May 022016

Living in a time of unprecedented information surveillance, also lends itself to an unbelievable amount of information privilege for much of the “democratized” world. We feign emotions with character smiley faces and iconography as our communications float rapidly over a network of intangible speeds, sometimes coated with an algorithm of encryption and sometimes, not. Identity is, at best, both catastrophic and creative. So as we celebrate and converse about National Privacy Week, it is sort of interesting to think about privacy, not only in the way we might shroud our communications, but also in terms of economics, commodity and modality.

In the early 19th century, the postal system was financially demanding for some people [not unnecessarily unlike today] *and* was the scarcity of paper. Tom Standage writes in the Victorian Internet [1998]: “In the nineteenth century, letter writing was the only way to communicate with those living at a distance. However, prior to 1840, the post was expensive. Postal charges grew high in England due to the inflationary pressure of the Napoleonic Wars. Different from the way mail operates today, the burden of payment fell to the receiver, not the sender; prepayment was a social slur on the recipient. One had to be financially solvent to receive a letter. If the recipient could not afford to pay for a letter, it was returned to sender. Any reader of Jane Austen’s Emma (1815) knows that to save costs, cross writing was common — a writer turned his or her letter horizontally and “crossed” (or wrote over) the original text at a right angle rather than use an additional sheet of paper. Folded letters with a wax seal may look quaint, but like cross writing, this was also a pre-1840s cost cutting measure since that same missive, posted in an envelope, would receive double charge.”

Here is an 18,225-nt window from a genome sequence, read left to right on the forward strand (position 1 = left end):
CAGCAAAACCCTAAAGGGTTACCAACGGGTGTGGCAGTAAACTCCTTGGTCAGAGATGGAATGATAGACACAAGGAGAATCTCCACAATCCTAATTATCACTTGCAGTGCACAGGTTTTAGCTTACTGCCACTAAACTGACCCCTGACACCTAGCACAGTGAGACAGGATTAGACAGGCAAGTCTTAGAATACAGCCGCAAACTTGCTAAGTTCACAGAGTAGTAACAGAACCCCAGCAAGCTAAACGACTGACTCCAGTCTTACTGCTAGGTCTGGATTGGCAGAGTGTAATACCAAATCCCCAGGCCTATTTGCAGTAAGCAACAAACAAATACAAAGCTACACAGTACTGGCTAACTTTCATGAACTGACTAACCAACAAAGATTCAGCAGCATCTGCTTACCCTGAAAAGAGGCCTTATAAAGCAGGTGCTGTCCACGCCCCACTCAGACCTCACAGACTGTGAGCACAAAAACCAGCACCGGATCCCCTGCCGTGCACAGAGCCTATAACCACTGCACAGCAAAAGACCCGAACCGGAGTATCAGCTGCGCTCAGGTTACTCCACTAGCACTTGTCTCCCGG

A cost-cutting measure indeed, however, and not insignificant it created a system of visual encryption one might employ for secrecy, but also as a device of post-modernity and compositional ingenuity. In 1819, John Keats constructed a crossed letter discussing both the merit of prescriptive living for labor workers, only to be written over at an angle by his poem, Lamia, about a man who falls in love with a snake disguised as a woman. “The non-linearity of meaning is generated as an excess against the unidirectional drive of information, like the snakes that weave around the staff of a caduceus or the turbulent wake of a forward-moving ship; meaning is the snake and the wake of information.” [1] Quite a metaphor to create, as a perception of romanticism, in era of rapid change.  Sound familiar? When in doubt, think smart, choose privacy.

We have a suite of 19th century letters in our collection of cross-writing, or “cross-hatching,” check out the images:


[1] Livingston, Ira. Arrow of Chaos: Romanticism and Postmodernity.

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